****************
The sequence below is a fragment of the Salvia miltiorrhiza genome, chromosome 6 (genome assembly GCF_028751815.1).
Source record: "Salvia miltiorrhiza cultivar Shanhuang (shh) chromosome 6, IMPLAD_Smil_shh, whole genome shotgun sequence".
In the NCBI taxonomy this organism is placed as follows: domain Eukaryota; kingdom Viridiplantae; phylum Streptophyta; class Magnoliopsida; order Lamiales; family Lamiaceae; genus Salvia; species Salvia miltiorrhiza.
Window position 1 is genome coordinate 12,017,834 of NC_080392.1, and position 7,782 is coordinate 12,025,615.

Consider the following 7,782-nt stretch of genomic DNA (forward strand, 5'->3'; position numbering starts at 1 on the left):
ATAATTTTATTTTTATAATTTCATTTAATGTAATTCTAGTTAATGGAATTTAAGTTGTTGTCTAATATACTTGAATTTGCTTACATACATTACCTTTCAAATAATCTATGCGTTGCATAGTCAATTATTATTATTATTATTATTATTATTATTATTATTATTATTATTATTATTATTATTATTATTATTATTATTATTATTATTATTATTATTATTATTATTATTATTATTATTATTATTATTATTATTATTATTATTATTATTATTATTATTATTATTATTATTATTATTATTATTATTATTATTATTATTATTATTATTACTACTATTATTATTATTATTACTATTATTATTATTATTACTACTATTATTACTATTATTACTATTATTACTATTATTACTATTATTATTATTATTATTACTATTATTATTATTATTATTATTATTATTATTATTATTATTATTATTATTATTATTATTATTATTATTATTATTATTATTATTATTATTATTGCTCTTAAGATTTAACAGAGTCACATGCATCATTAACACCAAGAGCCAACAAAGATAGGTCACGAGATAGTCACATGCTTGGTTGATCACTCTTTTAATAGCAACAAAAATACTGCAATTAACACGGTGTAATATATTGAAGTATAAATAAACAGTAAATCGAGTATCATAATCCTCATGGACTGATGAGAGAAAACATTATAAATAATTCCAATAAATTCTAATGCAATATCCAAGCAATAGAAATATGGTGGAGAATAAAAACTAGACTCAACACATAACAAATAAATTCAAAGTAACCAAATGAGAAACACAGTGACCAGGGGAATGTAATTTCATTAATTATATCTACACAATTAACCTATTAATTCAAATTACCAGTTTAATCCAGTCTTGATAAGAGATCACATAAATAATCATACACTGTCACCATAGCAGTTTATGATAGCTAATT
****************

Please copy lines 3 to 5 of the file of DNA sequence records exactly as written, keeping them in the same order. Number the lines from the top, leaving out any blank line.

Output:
In the NCBI taxonomy this organism is placed as follows: domain Eukaryota; kingdom Viridiplantae; phylum Streptophyta; class Magnoliopsida; order Lamiales; family Lamiaceae; genus Salvia; species Salvia miltiorrhiza.
Window position 1 is genome coordinate 12,017,834 of NC_080392.1, and position 7,782 is coordinate 12,025,615.

Consider the following 7,782-nt stretch of genomic DNA (forward strand, 5'->3'; position numbering starts at 1 on the left):